HEADLINE Chinese-American teen develops first app for Alzheimer’s patients

HEADLINE

Chinese-American teen develops first app for Alzheimer’s patients

By Serena Na Ma and Terry Guanlin Li | People's Daily Online

04:25, March 10, 2018

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Junxi “Emma” Yang played Carnegie Hall before she got to high school. But her piano skills may have to take a back seat to her programming prowess.

According to World Journal, a US-based Chinese media organization, Emma, a 14-year-old sophomore at the Brearley School in Manhattan, New York, started coding when she was six. Four years later, her beloved grandmother began developing Alzheimer’s.

When Emma’s family moved to New York from Hong Kong in 2014, she became passionate about programming. By the time she was 10, her grandmother had already developed the disease.

Emma got right to work. With her coding skills, she had a smartphone app created before long, designed to help people suffering from Alzheimer’s.

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“I am a full-time student, and the only time I have to work on the mobile app is my spare time. Now, Timeless has moved to the second stage of design,” says Emma.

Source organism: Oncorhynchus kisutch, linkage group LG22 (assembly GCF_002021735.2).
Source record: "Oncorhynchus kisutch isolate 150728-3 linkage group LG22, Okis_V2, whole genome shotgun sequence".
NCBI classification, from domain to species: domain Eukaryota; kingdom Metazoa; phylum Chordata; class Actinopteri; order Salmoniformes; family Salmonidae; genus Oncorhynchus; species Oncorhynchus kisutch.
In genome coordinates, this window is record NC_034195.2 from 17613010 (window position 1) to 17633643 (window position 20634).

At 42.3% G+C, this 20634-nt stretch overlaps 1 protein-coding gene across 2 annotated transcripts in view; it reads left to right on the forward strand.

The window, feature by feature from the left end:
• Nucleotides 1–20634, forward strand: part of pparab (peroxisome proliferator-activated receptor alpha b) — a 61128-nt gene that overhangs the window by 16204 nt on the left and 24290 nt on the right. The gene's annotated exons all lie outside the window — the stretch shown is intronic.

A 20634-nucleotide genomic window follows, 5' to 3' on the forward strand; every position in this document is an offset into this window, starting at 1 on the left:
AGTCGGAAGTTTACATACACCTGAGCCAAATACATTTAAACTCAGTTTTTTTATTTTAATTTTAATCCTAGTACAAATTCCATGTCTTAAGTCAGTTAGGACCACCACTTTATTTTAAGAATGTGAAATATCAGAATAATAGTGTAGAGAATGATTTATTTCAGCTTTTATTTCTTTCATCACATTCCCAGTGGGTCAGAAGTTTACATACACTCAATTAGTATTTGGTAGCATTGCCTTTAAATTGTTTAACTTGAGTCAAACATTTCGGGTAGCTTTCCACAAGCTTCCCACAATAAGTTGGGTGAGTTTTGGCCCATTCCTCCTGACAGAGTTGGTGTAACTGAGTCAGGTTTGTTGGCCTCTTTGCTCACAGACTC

Emma hopes her grandmother can benefit from the artificial intelligence technology built into “Timeless,” the app Emma developed, to overcome her memory loss.

Emma’s newly minted app garnered support from Dr. Melissa Kramps, an Alzheimer’s specialist, and from Kairo, a developer specialized in artificial intelligence.

Timeless uses facial recognition to remind someone with Alzheimer’s of vital information about the person whose photo they are looking at on their screen. It also signals whether they have just called somebody.

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The app also allows for the snapping of photos, then moves to identify the people on the screen.

The Timeless project is featured on the website Indiegogo for fundraising. Emma is hoping to raise 50,000 US dollars and work alongside professional programmers to have Timeless launched by end of 2018.

Many people applauded and encouraged Emma. Bill Gates tweeted his support, commending her on the effort to help bridge the gap between people with Alzheimer’s and the ones they love.

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